emilyrose's avatar

Bummer. We even exchanged some personal messages about this post. It is too bad that someone feels the need to do that.

augustlan's avatar

@Eureka: If indeed it’s the same guy you’ve been dealing with in the past, no need to apologize! I just didn’t want this serious type of question to be derailed if you weren’t 100% sure about who it is.

amandala's avatar

If what eureka says about oasis is true, I am utterly dismayed and….appalled. Eating disorders aren’t funny, and I can’t imagine why anyone would ever think it’s OK to do something like this. This is despicable. I am entirely disgusted by behavior like this.

I’ve gone through my own bout with an eating disorder, and it’s not something that should be taken lightly. People like oasis—people that, for some reason, don’t understand the gravity of disordered eating—are part of the reason why anoretics and bulimics are so secretive, making it even more difficult to treat these illnesses. When your problem—your personal battle—is made out to be a joke, why would anyone come forward and seek help?

Again, I am just…disgusted. Nauseated, even.

emilyrose's avatar

@amandala… it’s possible this person has a mental illness. Why else would anyone do that? Either way, your sharing here still helped others to learn more, so thank you for letting us in on that and offering your advice.

likipie's avatar

Don’t nag her. Coming from a 16 year old who has had my mother bug me about my unhealthy choices, nagging doesn’t help. Just tell her that you think she has a problem and you really care about her and you just don’t want her to hurt herself. Don’t try and force her to stop either. No matter what you do, if she doesn’t want to stop she wont (short of pure force, of course). She may think you’re just trying to be controlling and parenty but deep down inside, your words of care will get to her and her conscious will catch up with her. Don’t reprimand her for what she’s doing, don’t give her the impression that you’re angry or ashamed. Just bring it up every other day or so and just tell her that you’re really worried about her and you don’t want anything to happen to her. Make sure she knows the risks of bulimia, but don’t do it in a teachy way, just casually bring it up. If she doesn’t seem to be slowing down or stopping within a month of started to tell her your concerns, then you can continue doing this stuff ^ but seek help from a professional. Maybe take her for a drive and go see a therapist or doctor with her. If she gets angry just calmly remind her again that you love her so much and you don’t want to see her get hurt anymore. And another thing to keep in mind, eating disorders don’t always just come from image issues. Sometimes there can be an underlying source of hurt (i.e. bullying, breakup, depression) so ask her every day how she’s doing, what she did with her day, if something’s bothering her. I hope this helped a little.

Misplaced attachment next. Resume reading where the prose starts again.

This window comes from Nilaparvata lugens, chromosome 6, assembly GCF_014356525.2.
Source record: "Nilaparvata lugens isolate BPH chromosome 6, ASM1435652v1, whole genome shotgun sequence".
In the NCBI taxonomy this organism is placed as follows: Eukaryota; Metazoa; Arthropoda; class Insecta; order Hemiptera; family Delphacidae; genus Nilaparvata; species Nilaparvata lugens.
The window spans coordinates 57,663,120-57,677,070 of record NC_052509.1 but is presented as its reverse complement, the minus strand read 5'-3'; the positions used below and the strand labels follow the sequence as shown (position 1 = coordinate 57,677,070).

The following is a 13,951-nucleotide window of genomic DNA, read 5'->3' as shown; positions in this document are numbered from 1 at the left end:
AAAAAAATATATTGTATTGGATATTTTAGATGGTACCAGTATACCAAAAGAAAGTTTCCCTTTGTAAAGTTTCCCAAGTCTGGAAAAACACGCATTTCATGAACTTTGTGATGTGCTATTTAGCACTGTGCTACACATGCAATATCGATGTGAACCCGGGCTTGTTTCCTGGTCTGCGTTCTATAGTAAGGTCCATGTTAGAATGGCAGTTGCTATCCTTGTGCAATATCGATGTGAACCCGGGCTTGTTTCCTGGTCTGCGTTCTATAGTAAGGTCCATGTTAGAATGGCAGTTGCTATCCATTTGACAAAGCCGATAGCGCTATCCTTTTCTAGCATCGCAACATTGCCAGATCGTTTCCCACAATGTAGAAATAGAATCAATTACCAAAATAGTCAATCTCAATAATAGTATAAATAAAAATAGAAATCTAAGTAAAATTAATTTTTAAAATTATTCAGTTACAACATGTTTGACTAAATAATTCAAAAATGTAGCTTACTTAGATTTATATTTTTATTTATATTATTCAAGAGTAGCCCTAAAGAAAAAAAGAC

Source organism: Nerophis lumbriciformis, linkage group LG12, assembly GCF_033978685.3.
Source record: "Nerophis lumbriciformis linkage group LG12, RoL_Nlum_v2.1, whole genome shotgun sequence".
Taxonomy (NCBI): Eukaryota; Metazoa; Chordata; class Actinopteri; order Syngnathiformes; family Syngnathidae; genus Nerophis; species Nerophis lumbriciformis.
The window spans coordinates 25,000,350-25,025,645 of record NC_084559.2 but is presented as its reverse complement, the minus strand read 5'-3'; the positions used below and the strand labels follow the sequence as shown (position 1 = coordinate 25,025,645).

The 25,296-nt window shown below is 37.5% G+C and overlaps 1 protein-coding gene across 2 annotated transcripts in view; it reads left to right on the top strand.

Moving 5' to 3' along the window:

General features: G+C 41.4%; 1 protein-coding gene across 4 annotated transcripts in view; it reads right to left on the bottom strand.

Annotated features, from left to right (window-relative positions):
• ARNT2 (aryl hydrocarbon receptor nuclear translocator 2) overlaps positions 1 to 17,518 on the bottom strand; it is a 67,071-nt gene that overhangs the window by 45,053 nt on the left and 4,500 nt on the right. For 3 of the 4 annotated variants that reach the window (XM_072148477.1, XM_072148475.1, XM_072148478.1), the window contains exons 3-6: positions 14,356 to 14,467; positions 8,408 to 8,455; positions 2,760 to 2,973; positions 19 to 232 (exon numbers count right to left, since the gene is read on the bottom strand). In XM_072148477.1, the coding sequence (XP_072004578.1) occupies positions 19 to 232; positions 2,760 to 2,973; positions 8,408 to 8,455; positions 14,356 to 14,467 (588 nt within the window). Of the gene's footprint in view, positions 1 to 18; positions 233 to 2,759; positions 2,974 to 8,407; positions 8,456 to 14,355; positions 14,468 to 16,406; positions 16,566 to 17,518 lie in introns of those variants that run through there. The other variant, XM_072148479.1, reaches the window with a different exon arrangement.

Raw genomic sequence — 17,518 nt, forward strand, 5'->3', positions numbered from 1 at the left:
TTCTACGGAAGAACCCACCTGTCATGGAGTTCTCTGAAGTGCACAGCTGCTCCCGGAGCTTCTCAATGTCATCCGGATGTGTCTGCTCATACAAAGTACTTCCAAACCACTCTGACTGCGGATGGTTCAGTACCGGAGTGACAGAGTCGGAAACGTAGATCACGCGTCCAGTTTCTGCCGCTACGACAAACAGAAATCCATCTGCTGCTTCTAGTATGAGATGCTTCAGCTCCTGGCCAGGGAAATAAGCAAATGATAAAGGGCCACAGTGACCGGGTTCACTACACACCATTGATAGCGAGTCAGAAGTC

Answer this question

Login

or

Join

to answer.

This question is in the General Section. Responses must be helpful and on-topic.

Your answer will be saved while you login or join.

Have a question? Ask Fluther!

What do you know more about?
or
Knowledge Networking @ Fluther